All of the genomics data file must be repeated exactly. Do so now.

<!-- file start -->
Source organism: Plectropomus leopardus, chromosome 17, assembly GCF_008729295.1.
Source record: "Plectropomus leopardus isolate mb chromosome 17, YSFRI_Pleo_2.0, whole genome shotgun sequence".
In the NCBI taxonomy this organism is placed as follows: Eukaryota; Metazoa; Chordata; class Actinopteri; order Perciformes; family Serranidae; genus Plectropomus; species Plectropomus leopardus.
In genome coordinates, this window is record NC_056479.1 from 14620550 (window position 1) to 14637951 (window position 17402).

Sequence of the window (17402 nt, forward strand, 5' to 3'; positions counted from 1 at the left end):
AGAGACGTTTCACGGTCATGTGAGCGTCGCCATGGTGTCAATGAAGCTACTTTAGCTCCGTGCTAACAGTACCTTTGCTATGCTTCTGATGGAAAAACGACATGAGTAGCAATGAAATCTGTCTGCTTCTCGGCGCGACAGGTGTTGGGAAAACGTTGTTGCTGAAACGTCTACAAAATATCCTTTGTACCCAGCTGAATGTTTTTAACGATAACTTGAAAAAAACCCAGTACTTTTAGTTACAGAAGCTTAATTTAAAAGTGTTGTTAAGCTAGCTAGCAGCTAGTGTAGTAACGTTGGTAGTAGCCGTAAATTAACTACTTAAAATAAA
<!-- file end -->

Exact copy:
Source organism: Plectropomus leopardus, chromosome 17, assembly GCF_008729295.1.
Source record: "Plectropomus leopardus isolate mb chromosome 17, YSFRI_Pleo_2.0, whole genome shotgun sequence".
In the NCBI taxonomy this organism is placed as follows: Eukaryota; Metazoa; Chordata; class Actinopteri; order Perciformes; family Serranidae; genus Plectropomus; species Plectropomus leopardus.
In genome coordinates, this window is record NC_056479.1 from 14620550 (window position 1) to 14637951 (window position 17402).

Sequence of the window (17402 nt, forward strand, 5' to 3'; positions counted from 1 at the left end):
AGAGACGTTTCACGGTCATGTGAGCGTCGCCATGGTGTCAATGAAGCTACTTTAGCTCCGTGCTAACAGTACCTTTGCTATGCTTCTGATGGAAAAACGACATGAGTAGCAATGAAATCTGTCTGCTTCTCGGCGCGACAGGTGTTGGGAAAACGTTGTTGCTGAAACGTCTACAAAATATCCTTTGTACCCAGCTGAATGTTTTTAACGATAACTTGAAAAAAACCCAGTACTTTTAGTTACAGAAGCTTAATTTAAAAGTGTTGTTAAGCTAGCTAGCAGCTAGTGTAGTAACGTTGGTAGTAGCCGTAAATTAACTACTTAAAATAAA